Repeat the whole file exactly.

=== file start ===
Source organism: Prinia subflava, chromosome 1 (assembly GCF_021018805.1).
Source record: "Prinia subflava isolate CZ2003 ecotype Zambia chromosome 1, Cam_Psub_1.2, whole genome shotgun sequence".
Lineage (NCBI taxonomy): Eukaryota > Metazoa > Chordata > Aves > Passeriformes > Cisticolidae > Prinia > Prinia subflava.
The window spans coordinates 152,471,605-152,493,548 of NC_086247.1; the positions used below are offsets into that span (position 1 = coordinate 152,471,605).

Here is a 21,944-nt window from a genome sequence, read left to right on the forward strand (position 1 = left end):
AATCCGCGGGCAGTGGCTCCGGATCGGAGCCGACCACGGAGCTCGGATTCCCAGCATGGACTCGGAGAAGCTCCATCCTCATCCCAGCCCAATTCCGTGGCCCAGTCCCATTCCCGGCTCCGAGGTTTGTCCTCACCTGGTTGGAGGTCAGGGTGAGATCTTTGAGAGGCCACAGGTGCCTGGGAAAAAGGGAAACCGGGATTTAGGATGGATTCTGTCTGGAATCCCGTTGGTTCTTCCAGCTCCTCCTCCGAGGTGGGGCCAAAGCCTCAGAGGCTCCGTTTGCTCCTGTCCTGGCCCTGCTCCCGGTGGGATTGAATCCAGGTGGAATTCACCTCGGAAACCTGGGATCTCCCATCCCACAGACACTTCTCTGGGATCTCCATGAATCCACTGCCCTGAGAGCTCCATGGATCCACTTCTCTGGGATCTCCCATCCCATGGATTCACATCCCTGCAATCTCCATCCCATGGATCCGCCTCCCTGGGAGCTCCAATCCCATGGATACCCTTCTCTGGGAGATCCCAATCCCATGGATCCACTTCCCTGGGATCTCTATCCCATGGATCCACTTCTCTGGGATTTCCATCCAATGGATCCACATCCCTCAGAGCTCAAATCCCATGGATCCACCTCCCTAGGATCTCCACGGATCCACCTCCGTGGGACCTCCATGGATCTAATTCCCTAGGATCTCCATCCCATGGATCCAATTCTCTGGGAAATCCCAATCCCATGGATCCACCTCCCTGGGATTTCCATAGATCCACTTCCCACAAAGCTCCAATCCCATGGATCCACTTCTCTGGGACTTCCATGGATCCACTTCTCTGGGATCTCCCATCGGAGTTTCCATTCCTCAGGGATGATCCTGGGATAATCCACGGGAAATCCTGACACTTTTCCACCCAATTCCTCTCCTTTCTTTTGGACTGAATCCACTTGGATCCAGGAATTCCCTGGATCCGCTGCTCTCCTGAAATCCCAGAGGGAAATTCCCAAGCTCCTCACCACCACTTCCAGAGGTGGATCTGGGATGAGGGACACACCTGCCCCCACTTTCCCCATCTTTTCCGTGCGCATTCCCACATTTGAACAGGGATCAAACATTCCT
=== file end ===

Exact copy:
Source organism: Prinia subflava, chromosome 1 (assembly GCF_021018805.1).
Source record: "Prinia subflava isolate CZ2003 ecotype Zambia chromosome 1, Cam_Psub_1.2, whole genome shotgun sequence".
Lineage (NCBI taxonomy): Eukaryota > Metazoa > Chordata > Aves > Passeriformes > Cisticolidae > Prinia > Prinia subflava.
The window spans coordinates 152,471,605-152,493,548 of NC_086247.1; the positions used below are offsets into that span (position 1 = coordinate 152,471,605).

Here is a 21,944-nt window from a genome sequence, read left to right on the forward strand (position 1 = left end):
AATCCGCGGGCAGTGGCTCCGGATCGGAGCCGACCACGGAGCTCGGATTCCCAGCATGGACTCGGAGAAGCTCCATCCTCATCCCAGCCCAATTCCGTGGCCCAGTCCCATTCCCGGCTCCGAGGTTTGTCCTCACCTGGTTGGAGGTCAGGGTGAGATCTTTGAGAGGCCACAGGTGCCTGGGAAAAAGGGAAACCGGGATTTAGGATGGATTCTGTCTGGAATCCCGTTGGTTCTTCCAGCTCCTCCTCCGAGGTGGGGCCAAAGCCTCAGAGGCTCCGTTTGCTCCTGTCCTGGCCCTGCTCCCGGTGGGATTGAATCCAGGTGGAATTCACCTCGGAAACCTGGGATCTCCCATCCCACAGACACTTCTCTGGGATCTCCATGAATCCACTGCCCTGAGAGCTCCATGGATCCACTTCTCTGGGATCTCCCATCCCATGGATTCACATCCCTGCAATCTCCATCCCATGGATCCGCCTCCCTGGGAGCTCCAATCCCATGGATACCCTTCTCTGGGAGATCCCAATCCCATGGATCCACTTCCCTGGGATCTCTATCCCATGGATCCACTTCTCTGGGATTTCCATCCAATGGATCCACATCCCTCAGAGCTCAAATCCCATGGATCCACCTCCCTAGGATCTCCACGGATCCACCTCCGTGGGACCTCCATGGATCTAATTCCCTAGGATCTCCATCCCATGGATCCAATTCTCTGGGAAATCCCAATCCCATGGATCCACCTCCCTGGGATTTCCATAGATCCACTTCCCACAAAGCTCCAATCCCATGGATCCACTTCTCTGGGACTTCCATGGATCCACTTCTCTGGGATCTCCCATCGGAGTTTCCATTCCTCAGGGATGATCCTGGGATAATCCACGGGAAATCCTGACACTTTTCCACCCAATTCCTCTCCTTTCTTTTGGACTGAATCCACTTGGATCCAGGAATTCCCTGGATCCGCTGCTCTCCTGAAATCCCAGAGGGAAATTCCCAAGCTCCTCACCACCACTTCCAGAGGTGGATCTGGGATGAGGGACACACCTGCCCCCACTTTCCCCATCTTTTCCGTGCGCATTCCCACATTTGAACAGGGATCAAACATTCCT